China opposes Canada's 'gross interference' over Kovrig, Spavor case
China on Monday voiced firm opposition to Canada's gross interference in its judicial sovereignty by pointing fingers at the closed-door trials of Canadians Michael Kovrig and Michael Spavor.
Hua Chunying, a spokesperson for the Chinese Foreign Ministry said that Kovrig and Spavor were suspected of endangering China's national security, and that the cases involved state secrets. China's decision to hold the trial behind closed doors is irreproachable, she said.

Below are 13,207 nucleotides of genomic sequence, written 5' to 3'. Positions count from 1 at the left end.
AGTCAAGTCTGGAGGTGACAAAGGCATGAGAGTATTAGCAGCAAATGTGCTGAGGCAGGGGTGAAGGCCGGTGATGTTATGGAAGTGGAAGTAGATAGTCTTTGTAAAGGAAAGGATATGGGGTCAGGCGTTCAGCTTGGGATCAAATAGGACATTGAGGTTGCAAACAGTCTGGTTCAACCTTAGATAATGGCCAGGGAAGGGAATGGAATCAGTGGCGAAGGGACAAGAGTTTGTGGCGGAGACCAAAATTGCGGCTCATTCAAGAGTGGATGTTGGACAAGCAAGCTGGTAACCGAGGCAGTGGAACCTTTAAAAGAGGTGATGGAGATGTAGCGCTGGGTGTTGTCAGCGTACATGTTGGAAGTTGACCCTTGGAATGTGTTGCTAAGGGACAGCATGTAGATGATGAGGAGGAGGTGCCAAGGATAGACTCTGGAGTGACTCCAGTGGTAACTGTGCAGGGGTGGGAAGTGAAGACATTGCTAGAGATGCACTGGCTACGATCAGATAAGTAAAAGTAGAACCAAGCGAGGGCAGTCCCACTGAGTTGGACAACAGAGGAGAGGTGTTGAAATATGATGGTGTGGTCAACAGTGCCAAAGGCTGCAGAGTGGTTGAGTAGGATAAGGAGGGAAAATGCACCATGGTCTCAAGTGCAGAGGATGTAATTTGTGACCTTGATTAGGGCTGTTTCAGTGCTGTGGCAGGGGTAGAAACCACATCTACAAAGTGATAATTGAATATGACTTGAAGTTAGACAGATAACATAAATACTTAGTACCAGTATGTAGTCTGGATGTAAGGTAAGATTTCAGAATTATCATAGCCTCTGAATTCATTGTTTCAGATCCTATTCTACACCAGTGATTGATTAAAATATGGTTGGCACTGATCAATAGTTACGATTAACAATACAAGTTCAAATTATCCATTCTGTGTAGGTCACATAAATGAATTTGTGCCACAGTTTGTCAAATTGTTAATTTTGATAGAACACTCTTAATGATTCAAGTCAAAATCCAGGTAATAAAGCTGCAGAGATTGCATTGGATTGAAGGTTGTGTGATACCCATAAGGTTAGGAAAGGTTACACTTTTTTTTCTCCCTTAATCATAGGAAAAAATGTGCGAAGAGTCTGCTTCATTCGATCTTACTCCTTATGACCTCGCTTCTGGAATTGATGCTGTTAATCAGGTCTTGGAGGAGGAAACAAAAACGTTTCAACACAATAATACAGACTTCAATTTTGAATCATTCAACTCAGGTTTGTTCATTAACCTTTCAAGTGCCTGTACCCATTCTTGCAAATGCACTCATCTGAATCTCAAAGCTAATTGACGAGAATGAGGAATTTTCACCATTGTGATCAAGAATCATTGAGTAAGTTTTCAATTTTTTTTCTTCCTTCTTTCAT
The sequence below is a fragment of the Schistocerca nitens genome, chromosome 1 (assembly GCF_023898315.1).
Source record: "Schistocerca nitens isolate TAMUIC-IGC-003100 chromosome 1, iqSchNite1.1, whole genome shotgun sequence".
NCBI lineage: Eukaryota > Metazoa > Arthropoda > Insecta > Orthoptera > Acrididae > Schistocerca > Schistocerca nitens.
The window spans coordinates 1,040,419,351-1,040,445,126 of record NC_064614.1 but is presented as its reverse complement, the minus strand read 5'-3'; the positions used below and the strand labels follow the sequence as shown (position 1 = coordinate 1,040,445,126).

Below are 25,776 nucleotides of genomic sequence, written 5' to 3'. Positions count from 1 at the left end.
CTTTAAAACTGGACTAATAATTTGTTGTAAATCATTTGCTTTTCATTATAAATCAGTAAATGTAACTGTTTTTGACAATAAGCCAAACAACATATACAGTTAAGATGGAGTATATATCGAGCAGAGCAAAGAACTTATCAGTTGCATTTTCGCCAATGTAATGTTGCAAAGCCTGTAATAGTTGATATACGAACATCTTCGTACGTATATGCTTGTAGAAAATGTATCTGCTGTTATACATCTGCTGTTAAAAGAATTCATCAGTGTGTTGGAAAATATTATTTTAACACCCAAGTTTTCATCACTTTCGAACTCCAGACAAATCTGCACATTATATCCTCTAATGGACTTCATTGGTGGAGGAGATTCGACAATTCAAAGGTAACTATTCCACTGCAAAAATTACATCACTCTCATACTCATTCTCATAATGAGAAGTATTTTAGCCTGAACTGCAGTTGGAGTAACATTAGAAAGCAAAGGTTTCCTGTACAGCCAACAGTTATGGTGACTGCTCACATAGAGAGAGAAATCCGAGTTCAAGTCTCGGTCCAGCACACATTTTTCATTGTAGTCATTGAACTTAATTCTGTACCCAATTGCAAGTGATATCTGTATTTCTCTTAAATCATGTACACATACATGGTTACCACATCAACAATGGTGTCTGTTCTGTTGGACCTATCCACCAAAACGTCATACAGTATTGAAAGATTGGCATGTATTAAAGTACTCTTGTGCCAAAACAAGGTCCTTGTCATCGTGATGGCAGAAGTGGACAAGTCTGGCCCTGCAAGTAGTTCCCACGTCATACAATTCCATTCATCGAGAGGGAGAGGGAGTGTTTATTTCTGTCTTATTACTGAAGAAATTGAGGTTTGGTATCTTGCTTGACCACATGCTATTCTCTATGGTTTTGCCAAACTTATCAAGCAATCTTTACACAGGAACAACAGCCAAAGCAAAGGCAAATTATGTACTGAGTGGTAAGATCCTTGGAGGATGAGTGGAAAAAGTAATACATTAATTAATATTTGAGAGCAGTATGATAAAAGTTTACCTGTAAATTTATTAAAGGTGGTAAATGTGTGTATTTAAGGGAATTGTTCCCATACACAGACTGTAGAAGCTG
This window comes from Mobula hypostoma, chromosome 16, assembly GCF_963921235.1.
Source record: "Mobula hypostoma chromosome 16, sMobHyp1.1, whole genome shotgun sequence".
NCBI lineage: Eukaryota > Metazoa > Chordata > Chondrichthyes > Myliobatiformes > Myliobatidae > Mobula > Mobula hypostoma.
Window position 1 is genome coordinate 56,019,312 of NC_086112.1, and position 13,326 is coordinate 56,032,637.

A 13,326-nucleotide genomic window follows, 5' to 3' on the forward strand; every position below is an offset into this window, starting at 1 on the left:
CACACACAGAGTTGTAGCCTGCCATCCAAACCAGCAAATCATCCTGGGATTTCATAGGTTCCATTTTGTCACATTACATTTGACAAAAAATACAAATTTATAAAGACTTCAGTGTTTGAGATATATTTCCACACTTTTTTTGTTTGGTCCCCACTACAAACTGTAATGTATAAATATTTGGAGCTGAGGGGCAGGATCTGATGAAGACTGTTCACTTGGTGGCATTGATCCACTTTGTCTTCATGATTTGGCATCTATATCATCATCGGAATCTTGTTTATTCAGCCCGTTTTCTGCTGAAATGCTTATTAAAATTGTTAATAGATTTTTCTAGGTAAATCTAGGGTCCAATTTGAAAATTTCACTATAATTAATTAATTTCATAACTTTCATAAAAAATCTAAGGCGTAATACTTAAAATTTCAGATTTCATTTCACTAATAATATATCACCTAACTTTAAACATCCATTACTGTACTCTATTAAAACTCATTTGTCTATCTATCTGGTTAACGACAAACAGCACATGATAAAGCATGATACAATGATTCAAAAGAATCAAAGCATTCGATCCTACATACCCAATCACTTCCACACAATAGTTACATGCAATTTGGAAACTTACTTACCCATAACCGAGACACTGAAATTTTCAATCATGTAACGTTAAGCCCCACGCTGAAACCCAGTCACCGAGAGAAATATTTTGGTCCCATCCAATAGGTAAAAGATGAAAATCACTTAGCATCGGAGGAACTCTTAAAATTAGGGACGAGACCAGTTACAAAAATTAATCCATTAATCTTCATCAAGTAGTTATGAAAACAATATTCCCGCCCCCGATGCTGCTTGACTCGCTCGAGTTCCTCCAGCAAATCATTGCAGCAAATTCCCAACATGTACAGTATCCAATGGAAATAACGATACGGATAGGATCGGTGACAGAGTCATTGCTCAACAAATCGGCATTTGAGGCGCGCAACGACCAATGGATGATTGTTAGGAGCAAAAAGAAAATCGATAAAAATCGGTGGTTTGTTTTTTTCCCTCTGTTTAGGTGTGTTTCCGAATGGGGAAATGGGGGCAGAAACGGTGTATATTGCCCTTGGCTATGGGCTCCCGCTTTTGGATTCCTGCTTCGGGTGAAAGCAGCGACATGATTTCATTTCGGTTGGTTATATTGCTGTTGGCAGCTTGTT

China urges all foreign diplomats to abide by its laws, regulations and the Vienna Convention, and not engage in activity that does not fit their status, Hua said.
The Second Intermediate People's Court in Beijing held a trial for Kovrig's case on Monday, and announced that the verdict will come at a later date.
(Cover: File photos of Canadian consultant Michael Spavor (L) and former Canadian diplomat Michael Kovrig (R). /AP)